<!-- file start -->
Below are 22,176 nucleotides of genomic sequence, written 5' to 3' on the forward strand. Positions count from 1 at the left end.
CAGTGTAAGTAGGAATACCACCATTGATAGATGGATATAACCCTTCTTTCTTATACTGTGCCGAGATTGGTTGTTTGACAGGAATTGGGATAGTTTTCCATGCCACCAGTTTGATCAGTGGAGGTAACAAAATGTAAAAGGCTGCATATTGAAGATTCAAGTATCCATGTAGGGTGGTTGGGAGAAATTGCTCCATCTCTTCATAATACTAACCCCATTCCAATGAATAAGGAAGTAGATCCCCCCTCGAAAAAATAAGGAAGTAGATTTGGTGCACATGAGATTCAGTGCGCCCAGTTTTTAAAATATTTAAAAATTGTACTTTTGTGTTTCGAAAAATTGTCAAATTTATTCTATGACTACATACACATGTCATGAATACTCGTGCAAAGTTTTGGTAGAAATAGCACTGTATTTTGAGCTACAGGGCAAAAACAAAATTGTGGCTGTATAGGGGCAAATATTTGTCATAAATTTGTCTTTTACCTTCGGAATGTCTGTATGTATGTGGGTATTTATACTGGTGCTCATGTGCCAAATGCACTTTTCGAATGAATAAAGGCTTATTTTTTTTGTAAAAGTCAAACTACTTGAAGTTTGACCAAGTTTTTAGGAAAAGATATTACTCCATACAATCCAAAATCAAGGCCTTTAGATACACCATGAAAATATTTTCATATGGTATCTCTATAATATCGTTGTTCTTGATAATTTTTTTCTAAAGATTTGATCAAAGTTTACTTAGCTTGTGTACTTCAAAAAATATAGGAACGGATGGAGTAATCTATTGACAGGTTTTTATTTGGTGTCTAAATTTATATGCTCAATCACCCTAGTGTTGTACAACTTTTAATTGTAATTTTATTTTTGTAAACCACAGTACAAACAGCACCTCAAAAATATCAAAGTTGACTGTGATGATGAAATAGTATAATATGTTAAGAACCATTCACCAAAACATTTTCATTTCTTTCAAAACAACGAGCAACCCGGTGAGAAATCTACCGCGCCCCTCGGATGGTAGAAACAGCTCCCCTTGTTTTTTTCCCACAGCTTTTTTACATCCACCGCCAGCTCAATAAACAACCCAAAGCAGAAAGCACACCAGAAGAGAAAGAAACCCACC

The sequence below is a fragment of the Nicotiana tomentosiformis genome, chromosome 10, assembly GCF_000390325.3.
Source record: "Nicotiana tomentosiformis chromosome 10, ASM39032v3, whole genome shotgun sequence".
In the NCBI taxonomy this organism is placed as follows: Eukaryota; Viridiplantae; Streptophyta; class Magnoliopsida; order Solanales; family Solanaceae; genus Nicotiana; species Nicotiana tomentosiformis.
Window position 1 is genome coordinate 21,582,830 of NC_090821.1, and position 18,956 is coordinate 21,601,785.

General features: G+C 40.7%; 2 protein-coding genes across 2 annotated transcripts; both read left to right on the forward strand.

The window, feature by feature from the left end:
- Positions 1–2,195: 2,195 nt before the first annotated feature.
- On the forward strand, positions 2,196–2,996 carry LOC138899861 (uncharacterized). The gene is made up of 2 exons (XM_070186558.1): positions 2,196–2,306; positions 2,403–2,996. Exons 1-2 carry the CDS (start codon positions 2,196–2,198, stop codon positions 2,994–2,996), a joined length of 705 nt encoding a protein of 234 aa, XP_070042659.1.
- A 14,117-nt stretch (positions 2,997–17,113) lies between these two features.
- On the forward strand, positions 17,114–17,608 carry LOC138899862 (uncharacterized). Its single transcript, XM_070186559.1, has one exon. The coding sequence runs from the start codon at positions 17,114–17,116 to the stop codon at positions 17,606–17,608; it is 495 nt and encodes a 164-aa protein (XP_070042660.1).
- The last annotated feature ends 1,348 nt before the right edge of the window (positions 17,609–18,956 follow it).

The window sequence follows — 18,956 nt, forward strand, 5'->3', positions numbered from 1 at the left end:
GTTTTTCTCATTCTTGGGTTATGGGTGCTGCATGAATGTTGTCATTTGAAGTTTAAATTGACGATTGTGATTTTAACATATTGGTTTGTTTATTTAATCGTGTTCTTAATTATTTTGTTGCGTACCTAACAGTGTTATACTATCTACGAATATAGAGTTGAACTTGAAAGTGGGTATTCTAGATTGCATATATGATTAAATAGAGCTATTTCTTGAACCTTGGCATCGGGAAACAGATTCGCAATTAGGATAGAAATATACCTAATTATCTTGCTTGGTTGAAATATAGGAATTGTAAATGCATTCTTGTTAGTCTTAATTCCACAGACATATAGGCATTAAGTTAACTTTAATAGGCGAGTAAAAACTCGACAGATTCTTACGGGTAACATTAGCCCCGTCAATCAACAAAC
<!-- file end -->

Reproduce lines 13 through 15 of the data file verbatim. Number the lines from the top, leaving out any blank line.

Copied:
- The last annotated feature ends 1,348 nt before the right edge of the window (positions 17,609–18,956 follow it).

The window sequence follows — 18,956 nt, forward strand, 5'->3', positions numbered from 1 at the left end:
GTTTTTCTCATTCTTGGGTTATGGGTGCTGCATGAATGTTGTCATTTGAAGTTTAAATTGACGATTGTGATTTTAACATATTGGTTTGTTTATTTAATCGTGTTCTTAATTATTTTGTTGCGTACCTAACAGTGTTATACTATCTACGAATATAGAGTTGAACTTGAAAGTGGGTATTCTAGATTGCATATATGATTAAATAGAGCTATTTCTTGAACCTTGGCATCGGGAAACAGATTCGCAATTAGGATAGAAATATACCTAATTATCTTGCTTGGTTGAAATATAGGAATTGTAAATGCATTCTTGTTAGTCTTAATTCCACAGACATATAGGCATTAAGTTAACTTTAATAGGCGAGTAAAAACTCGACAGATTCTTACGGGTAACATTAGCCCCGTCAATCAACAAAC